The speculation began almost as soon as the NFL season started, because that’s how long it took for the first reports to surface. Jim Harbaugh, it seemed, was wearing out his welcome in San Francisco. By many accounts, there is no way he’ll return.
Maybe he’ll be available via a trade. Maybe he’ll end up getting fired. Or maybe there’ll be some mutual agreement to rip up his contract and part ways. But there’s no doubt that if he’s somewhat available he’ll have no shortage of suitors. He’ll be the biggest name on the market, and a target of plenty of NFL and college teams.
And why not? All he’s done the last few years is turn Stanford University into a football power. Then he barreled into the NFL and turned the 49ers into a contender, taking them to three NFC championship games and one Super Bowl in his three years. There may not be a better current coach in football. There certainly isn’t a bigger name.
So here’s a look at where he might end up:
The Oakland Raiders
They are a disaster, once again, and it sounds like they’re going to clean house after the season (yes, once again). They have a shortage of talent, but they do have a franchise quarterback in Derek Carr. That’s a good building block, but they don’t have much else. So why would Harbaugh want to wade into that swamp? Well, for one, it’s home. He grew up in Northern California. He’s been coaching in Northern California since Stanford hired him in 2007. He’s been coaching in California since he became a Raiders quarterbacks coach in 2003. And according to reports, his wife doesn’t want to leave Northern California. He could make this switch and not even have to sell his home.
One thing Harbaugh seems to know is how to build an offense. Remember, he took the 49ers to an NFC championship game with flawed quarterback Alex Smith and some questionable weapons. Just imagine what he could do with flawed – but dangerous – quarterback Jay Cutler and arguably one of the most talented, underachieving offensive teams in the league. The Bears are loaded with receivers Ashlon Jeffrey and Brandon Marshall, running back Matt Forte and tight end Martellus Bennett. Yet they’ve been an inconsistent mess under Marc Trestman. Harbaugh played quarterback for the Bears from 1987-'93, so this is a bit of a homecoming, too. And he could earn a ton of money in a very major market as well.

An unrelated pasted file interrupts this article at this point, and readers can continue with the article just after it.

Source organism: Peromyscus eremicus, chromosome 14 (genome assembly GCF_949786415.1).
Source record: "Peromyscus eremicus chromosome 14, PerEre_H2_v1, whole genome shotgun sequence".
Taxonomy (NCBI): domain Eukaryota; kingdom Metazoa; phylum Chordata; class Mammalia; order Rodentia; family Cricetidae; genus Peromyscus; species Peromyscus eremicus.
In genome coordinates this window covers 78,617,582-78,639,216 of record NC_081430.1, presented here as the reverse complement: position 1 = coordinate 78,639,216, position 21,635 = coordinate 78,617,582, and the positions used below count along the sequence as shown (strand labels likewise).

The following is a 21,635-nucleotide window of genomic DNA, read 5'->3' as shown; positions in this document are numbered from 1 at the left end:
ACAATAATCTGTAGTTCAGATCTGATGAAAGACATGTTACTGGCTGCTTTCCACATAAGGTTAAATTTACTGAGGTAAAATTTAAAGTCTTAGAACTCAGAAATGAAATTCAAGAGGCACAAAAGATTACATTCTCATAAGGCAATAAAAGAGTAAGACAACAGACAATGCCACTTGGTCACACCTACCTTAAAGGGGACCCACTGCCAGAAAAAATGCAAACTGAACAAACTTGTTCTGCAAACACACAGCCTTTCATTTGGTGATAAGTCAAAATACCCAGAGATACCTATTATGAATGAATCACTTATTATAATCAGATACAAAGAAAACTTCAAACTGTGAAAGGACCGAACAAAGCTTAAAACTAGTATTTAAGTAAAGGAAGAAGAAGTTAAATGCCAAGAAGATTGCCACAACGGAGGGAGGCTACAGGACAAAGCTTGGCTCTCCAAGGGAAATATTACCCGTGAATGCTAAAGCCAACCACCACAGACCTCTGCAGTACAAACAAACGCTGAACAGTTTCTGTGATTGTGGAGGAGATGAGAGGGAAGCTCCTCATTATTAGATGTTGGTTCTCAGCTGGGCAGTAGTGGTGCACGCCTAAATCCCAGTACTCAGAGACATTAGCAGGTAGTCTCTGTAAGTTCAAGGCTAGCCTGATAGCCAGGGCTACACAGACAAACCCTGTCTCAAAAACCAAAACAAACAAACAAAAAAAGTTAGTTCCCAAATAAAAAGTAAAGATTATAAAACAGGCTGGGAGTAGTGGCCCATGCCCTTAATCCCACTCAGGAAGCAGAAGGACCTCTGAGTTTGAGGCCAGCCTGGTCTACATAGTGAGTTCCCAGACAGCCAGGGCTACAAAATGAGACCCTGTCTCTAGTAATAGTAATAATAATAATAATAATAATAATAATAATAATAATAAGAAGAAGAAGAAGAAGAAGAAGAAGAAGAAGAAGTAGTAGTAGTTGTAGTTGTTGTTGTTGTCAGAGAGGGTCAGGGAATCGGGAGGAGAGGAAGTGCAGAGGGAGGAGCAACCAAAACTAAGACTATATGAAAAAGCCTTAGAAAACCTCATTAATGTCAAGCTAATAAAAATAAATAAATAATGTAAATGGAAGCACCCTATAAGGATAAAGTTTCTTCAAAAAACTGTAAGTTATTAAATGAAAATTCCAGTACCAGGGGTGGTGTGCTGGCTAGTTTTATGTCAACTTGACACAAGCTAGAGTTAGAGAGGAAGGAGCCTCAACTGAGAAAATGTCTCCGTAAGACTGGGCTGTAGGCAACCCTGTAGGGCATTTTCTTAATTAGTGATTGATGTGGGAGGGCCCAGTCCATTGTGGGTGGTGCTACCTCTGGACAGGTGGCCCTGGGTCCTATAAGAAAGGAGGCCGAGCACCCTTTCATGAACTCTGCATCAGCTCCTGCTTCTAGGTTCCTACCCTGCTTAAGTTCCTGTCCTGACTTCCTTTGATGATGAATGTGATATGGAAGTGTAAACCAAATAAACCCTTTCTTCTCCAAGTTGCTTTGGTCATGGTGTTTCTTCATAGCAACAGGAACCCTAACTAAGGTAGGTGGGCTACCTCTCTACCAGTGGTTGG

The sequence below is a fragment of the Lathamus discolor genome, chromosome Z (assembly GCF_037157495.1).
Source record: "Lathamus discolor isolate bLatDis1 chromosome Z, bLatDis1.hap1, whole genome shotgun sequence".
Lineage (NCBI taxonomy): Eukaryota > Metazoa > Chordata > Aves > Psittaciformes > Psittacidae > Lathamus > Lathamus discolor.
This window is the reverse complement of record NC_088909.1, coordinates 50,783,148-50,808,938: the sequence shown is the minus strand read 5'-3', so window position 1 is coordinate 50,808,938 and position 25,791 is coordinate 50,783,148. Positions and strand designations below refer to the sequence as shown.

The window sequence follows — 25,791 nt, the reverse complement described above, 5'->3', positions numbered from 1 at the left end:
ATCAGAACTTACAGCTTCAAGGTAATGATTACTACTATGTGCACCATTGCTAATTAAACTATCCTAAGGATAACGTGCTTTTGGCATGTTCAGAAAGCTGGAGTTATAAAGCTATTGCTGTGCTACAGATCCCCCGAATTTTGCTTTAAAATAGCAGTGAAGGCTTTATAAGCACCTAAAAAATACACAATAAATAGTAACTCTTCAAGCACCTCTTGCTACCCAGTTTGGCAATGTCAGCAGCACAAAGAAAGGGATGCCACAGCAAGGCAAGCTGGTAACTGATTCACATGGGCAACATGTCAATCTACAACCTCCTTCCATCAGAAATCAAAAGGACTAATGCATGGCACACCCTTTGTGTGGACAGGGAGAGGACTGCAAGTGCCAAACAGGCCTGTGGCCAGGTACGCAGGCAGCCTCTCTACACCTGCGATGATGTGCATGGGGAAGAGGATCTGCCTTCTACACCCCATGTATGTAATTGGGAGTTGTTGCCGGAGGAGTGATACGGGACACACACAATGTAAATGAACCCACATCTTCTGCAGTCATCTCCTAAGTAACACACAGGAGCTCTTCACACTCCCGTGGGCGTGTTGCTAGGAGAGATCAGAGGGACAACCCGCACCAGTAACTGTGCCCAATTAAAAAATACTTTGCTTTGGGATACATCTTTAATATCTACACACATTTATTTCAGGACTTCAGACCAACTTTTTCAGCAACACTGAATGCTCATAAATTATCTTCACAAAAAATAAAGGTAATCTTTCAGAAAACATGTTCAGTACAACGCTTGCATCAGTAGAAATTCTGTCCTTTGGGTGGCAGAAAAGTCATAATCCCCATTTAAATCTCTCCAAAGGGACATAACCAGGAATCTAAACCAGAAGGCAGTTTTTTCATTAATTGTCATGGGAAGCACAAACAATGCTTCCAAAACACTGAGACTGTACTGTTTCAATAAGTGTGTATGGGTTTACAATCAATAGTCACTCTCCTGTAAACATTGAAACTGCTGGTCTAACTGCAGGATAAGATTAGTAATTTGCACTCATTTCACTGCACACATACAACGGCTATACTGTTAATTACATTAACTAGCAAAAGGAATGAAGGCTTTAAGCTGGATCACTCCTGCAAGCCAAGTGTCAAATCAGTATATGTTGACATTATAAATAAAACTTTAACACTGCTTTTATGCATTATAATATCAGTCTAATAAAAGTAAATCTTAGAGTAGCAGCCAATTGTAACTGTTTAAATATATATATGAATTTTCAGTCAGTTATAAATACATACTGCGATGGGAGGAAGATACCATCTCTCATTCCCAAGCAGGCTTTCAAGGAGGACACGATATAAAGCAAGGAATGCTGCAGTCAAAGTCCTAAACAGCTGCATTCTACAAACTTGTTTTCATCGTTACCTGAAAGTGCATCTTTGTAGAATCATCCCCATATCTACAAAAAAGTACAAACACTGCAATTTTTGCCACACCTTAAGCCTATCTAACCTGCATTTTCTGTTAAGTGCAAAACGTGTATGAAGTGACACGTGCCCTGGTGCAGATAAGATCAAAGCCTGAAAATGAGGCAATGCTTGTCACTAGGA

New York Jets
They are one of the biggest disasters in football, one of the most dysfunctional franchises and seemingly headed for a major housecleaning. Also, many believe that Jets owner Woody Johnson will want to distance himself from his unknown hire of soon-to-be-former GM John Idzik by hiring a big name. Harbaugh, who is something of a grouch and not exactly charming, may not want a part of the New York media. He also can’t be excited about a team quarterbacked by Geno Smith. But what he could get in New York, where he might not get in many other places, is total control.
University of Michigan
This is the spot many think Harbaugh will land for a variety of reasons – not the least of which is he’s a former Wolverine. Now that Brady Hoke is out and Michigan is in desperate need of rebuilding to become a Big 10 (and national) power again, the bet is that UM’s boosters will spare no expense in luring Harbaugh back. He would have total control there, along with an easier-to-mold audience (translation: No millionaire athlete who may wilt under his dictatorial rule). And it shouldn’t be hard to take a program with Michigan’s prestige and restore it’s glory. The only question would be whether or not he wants to be a part of the recruiting grind again.
San Francisco 49ers
Yes, the 49ers. Maybe the reports are right, that there’s no way he’s coming back. But there have been bad sports marriages before that somehow got salvaged because both sides realized how good they had it. Harbaugh turned the 49ers into a power and has had them on the brink of a Super Bowl for three straight years – and not quite out of it this season either. Harbaugh has an organization willing to spend money and a place that many NFL players want to go play. Maybe whatever is causing the friction there can be figured out. Or maybe Harbaugh will emerge as the winner of the power play and get an enormous raise. Whatever it is, don’t be stunned if he returned even though no one thinks it’s possible. Why would either side want to throw something this good away?
—By Ralph Vacchiano